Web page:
Johannes Klein in HELSINGIN SANOMAT INTERNATIONAL EDITION - METRO
In recent years, the population growth in Helsinki has clearly been based on migrants from abroad.
Last year alone, nearly 6,500 people moved into the Finnish capital from foreign countries, with around half of the immigrants coming from other EU countries, including Germany, Spain, Italy, and France.
”The relative share of migrants from Western Europe has increased rapidly”, notes senior statistician Pekka Vuori from the City of Helsinki's Urban Facts unit.
No research findings exist relating to the reasons for the population growth, but one of the factors contributing to the population gain could be the fact that the demand for workforce at Finland-based foreign companies continues to grow, reports Vuori.
According to advance information, the population of the capital rose by 1,031 individuals or by 0.2 per cent over the period from January through March. The majority of the growth, namely 773 individuals, came in the form of net migration gain from abroad.
The number of people moving to Helsinki from abroad has been rising year by year. In 2004, the number of immigrants moving to the capital was 4,200, whereas in 2006 it was 5,400, and last year already nearly 6,500 persons.
A large number of immigrants are still moving to Finland from Estonia and Russia, while the latest enlargement of the European Union does not reflect on the statistics as yet, as no major wave of migrants to Finland from Romania or Bulgaria has taken place.
Since 2005, the net migration gain from abroad has outnumbered both the country’s internal migration and increased birth rate.
The birth rate increased the Helsinki population only to a small degree over the first quarter of the current year, as the net increase from births over deaths was only 287 people.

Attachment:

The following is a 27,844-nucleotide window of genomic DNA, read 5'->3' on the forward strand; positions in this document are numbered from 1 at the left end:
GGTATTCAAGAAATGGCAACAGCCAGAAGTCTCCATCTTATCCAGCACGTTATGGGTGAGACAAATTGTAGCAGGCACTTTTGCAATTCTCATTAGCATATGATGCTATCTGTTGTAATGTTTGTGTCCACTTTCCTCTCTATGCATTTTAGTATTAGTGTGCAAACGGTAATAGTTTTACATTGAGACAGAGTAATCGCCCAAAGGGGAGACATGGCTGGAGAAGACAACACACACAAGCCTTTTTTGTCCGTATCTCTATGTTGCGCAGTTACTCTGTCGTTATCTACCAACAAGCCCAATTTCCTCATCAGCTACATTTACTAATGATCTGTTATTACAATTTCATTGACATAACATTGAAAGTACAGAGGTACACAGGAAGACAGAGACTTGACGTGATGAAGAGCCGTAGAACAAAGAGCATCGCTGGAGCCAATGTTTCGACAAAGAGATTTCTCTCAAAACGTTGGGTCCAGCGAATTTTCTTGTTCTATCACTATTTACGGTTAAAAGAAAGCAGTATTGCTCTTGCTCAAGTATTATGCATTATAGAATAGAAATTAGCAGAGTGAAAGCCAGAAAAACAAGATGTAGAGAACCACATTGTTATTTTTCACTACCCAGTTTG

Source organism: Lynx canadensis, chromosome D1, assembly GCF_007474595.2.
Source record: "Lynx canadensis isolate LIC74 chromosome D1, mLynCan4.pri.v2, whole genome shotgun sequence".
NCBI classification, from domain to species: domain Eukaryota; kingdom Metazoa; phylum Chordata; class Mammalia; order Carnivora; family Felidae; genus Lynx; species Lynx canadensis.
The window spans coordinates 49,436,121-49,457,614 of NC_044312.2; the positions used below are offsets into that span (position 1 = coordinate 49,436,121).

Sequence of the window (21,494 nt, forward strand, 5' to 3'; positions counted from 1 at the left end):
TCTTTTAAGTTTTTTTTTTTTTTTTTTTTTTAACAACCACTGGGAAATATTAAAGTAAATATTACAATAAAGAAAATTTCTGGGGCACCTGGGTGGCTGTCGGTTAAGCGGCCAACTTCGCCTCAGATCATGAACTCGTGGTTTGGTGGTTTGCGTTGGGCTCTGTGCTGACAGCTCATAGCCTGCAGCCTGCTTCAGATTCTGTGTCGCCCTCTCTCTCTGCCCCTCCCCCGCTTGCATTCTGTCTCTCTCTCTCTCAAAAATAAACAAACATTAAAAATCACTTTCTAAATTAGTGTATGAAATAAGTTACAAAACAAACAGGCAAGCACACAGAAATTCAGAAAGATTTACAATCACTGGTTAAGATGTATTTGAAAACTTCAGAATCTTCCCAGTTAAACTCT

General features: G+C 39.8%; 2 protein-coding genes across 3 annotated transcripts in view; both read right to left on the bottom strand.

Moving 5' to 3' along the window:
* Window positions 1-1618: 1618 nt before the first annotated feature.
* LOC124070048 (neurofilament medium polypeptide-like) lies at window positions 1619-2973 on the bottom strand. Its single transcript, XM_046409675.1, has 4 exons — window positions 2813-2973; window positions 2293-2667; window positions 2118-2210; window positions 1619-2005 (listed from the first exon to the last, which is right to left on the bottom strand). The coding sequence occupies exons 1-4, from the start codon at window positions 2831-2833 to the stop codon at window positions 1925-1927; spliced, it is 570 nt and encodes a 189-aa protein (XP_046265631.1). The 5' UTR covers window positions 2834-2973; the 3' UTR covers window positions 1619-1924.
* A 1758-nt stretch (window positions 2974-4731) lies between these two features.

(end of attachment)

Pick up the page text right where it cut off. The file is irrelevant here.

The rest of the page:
Compared with the situation in other large cities, including Helsinki, Espoo, Turku, Tampere, and Oulu, Vantaa has benefited most from internal migration.
”The migration gain is based on the large number of people moving into Vantaa mainly from Helsinki and Espoo”, reports Manager Hannu Kyttälä from the City of Vantaa Statistics and Research.
For example in 2006, a total of 6,500 persons moved from Helsinki into Vantaa, while just 4,800 individuals moved to the capital from the neighbouring city.
In addition to somewhat cheaper homes and good transport connections, the attractions offered by Vantaa include the two new residential areas of Kartanonkoski and Pakkala in the immediate vicinity of the border between Helsinki and Vantaa.
Towards the end of the year, the population growth of Vantaa is likely to slow down, as the number of new residences going up is not sufficient to meet demand.
The estimated annual population growth in Espoo is some 3,500 inhabitants, but in 2007, the city’s population increased by just 3,000 individuals. Moreover, the number of new residences in Espoo was under 1,700, which is considerably fewer than previously.
”The price level in Espoo is approaching that in Helsinki”, says Research Manager Teuvo Savikko from the Espoo City Research and Development unit.
Savikko notes further that the city intends to look into the reasons why people are moving away from Espoo.
At the same time, Vantaa’s Kyttälä is contemplating the fact that many Helsinki residents moving towards the west reject Espoo and choose Kirkkonummi, some 30 kilometres west from the capital.
In Espoo, the majority of population growth is a result of the net birth rate. In 2007, the number of newborn babies was the major explanation for the population gain in the city.